An isomorphism between two mathematical objects is a comparison between the two objects similar to equality. However an isomorphism is weaker and more general. |
- Two objects are equal if they are exactly the same in every respect.
- Two objects are isomorphic if they have exactly the same mathematical properties.
For sets and mathematical structures based on sets we can define isomorphism using mappings in the following precise way:
Given two mathematical objects 'C' and 'D' that we want to compare, we construct two morphisms between them 'F' and 'G' as shown in this diagram: | |
'F' and 'G' must be chosen such that, by applying them one after the other (composing them), we get back exactly where we started, That is: | |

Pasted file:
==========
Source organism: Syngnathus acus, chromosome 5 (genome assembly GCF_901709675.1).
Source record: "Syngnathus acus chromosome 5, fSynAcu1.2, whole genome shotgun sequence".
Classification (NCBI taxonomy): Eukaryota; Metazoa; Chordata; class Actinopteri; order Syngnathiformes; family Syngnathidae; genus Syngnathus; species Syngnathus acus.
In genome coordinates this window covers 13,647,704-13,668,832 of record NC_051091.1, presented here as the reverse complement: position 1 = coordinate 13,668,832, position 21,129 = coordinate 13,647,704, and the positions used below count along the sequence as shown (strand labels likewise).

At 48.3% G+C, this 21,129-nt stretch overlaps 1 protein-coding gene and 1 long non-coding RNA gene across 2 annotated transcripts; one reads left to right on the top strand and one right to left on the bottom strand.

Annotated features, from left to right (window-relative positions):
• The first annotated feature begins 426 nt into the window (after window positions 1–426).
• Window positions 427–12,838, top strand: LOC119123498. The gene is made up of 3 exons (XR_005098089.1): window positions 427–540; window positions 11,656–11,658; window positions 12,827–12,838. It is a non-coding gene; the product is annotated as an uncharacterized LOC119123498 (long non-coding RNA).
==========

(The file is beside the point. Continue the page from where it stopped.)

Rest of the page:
GF = 1_{C} | |
FG = 1_{D} |
If we can do this then the objects 'C' and 'D' are isomorphic to each other.
Isomorphism is weaker than equality but it is defined using equality of mappings. That is, by using equality of mappings we can only compare the objects 'upto isomorphism'.
Isomorphism in Category Theory
We have seen that the concept of isomorphism does not need to be defined by comparing the internal structures: the isomorphism is defined purely in terms of the external mapping of the structures. This idea of defining structures externally is one of the key characteristics of a branch of mathematics called category theory as will be discussed on this page.
Category theory gives us a way, not just to compare structures by equality and isomorphism, but others such as equivalence and adjunction. This turns out to be very powerful.